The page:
In response to the new outbreak, the CDC has begun to create a seed stock for a new vaccine that it would hope would be effective against the variant of the virus that is implicated in current cases.

The situation is more serious in Mexico. There, the World Health Organization (WHO) has reported nearly 900 serious cases of the flu in the last month, with 62 deaths. The flu in Mexico has not yet been confirmed to be swine flu, although it is believed to be associated with an animal virus. Symptoms in the Mexican cases have included fever, headache, eye pain, shortness of breath and extreme fatigue, leading to severe respiratory distress.

In a twist eerily reminiscent of the 1918 Spanish Flu pandemic, most cases in Mexico have been reported in healthy adults. The elderly and the very young, which usually are the hardest hit by the flu, have not been significantly affected. Some of the strains found in the United States are identical to some found in Mexico.

WHO advises that, with respect to the situation in Mexico, “Because there are human cases associated with an animal influenza virus, and because of the geographical spread of multiple community outbreaks, plus the somewhat unusual age groups affected, these events are of high concern.” On Saturday, April 25, WHO formally declared the situation a “public health emergency of international concern.”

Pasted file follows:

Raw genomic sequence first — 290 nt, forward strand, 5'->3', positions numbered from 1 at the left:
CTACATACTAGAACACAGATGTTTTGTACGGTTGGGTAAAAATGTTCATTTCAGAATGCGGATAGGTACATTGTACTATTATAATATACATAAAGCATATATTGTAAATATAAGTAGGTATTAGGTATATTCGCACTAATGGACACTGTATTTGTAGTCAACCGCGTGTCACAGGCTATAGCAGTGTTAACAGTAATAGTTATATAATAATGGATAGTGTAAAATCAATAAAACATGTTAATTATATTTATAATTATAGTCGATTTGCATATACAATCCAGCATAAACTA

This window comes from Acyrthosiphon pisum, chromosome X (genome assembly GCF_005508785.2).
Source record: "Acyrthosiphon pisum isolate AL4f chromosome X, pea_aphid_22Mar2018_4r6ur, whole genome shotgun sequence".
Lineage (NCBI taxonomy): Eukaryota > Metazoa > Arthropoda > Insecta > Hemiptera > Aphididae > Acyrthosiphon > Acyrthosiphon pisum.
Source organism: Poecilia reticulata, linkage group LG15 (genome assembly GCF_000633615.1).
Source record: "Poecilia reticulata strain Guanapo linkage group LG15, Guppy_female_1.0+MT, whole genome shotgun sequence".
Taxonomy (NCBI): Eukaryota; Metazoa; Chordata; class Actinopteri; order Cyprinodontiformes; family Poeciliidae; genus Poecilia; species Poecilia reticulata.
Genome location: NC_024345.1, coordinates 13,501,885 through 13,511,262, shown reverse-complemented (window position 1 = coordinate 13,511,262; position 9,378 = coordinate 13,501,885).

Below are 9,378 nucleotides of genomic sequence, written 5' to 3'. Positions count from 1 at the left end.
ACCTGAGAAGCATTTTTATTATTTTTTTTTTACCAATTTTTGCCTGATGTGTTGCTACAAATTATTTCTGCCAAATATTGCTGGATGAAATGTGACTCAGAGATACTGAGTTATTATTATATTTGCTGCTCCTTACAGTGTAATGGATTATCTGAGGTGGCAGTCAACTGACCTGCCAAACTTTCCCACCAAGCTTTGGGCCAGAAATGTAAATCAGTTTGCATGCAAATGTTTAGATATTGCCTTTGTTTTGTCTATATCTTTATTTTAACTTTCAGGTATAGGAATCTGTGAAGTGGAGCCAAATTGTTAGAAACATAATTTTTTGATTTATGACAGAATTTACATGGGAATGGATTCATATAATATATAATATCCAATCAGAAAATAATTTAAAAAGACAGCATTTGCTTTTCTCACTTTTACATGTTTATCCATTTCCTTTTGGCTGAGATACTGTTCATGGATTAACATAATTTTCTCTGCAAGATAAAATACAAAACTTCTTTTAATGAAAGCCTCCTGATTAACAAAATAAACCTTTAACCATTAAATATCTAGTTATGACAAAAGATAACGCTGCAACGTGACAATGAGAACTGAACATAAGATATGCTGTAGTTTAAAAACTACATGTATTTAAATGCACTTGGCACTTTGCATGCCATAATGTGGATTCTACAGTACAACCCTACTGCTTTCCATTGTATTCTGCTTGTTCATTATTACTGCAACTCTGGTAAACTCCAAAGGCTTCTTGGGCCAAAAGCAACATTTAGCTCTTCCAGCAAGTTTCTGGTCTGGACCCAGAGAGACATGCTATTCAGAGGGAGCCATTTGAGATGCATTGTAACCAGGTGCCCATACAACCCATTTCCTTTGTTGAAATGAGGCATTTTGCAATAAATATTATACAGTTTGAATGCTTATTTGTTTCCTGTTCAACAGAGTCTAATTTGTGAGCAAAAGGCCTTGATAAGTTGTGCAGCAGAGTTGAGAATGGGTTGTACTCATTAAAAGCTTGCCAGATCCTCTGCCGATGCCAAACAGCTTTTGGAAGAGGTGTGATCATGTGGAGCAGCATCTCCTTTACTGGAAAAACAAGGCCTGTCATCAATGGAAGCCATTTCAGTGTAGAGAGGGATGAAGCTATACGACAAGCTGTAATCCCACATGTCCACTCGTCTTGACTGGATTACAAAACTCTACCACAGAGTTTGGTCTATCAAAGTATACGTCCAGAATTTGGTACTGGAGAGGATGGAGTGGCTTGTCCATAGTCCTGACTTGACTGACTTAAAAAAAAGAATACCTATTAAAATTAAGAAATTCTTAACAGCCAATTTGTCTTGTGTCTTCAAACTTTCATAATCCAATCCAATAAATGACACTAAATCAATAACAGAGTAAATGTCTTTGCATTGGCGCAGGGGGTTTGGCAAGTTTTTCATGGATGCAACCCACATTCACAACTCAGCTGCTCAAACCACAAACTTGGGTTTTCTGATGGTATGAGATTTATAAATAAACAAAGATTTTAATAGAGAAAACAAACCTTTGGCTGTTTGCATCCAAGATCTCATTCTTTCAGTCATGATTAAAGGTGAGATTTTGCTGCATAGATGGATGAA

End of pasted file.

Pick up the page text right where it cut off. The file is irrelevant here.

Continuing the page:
The viruses implicated in this outbreak have not been previously detected in pigs or humans. WHO reports that the viruses appear to respond to treatment with oseltamivir, but resist both amantadine and rimantadine.

William Schaffner, a flu expert at Vanderbilt University School of Medicine in Nashville, Tenn., told Bloomberg that the investigation of the outbreak “has a sense of urgency about it. They are asking us who work in hospitals to go to our emergency rooms and our pediatric wards to gather specimens and start testing them.”

Officials are concerned because of the apparent novel form of virus that is implicated in the outbreak. New influenza viruses have historically been dangerous for people. The “Spanish Flu” of 1918, for example, may have killed as many as 50 million people worldwide. Smaller, but very deadly, outbreaks of flu also occurred globally in 1957 and 1968.

However, Bloomberg reports that Anne Schuchat, director of respiratory diseases at the CDC, told reporters on a conference call on Friday that “We don’t think this is a time for major concern.”

Reference: Swine flu

Historical Context: The swine flu scare of 1976

The first major outbreak of Swine Flu occurred in February 1976 among 500 soldiers at Fort Dix. Time Magazine reported on the initial reactions to the outbreak, which included a federal vaccination program. That program eventually caused substantial problems to hundreds of recipients, and was finally halted after just three months; though it was reinstated, few Americans participated thereafter.

Haverford College biology student Joel Warner wrote “The Sky is Falling: An Analysis of the Swine Flu Affair of 1976,” in which he assessed the successes and failures of the National Influenza Immunization Program of 1976.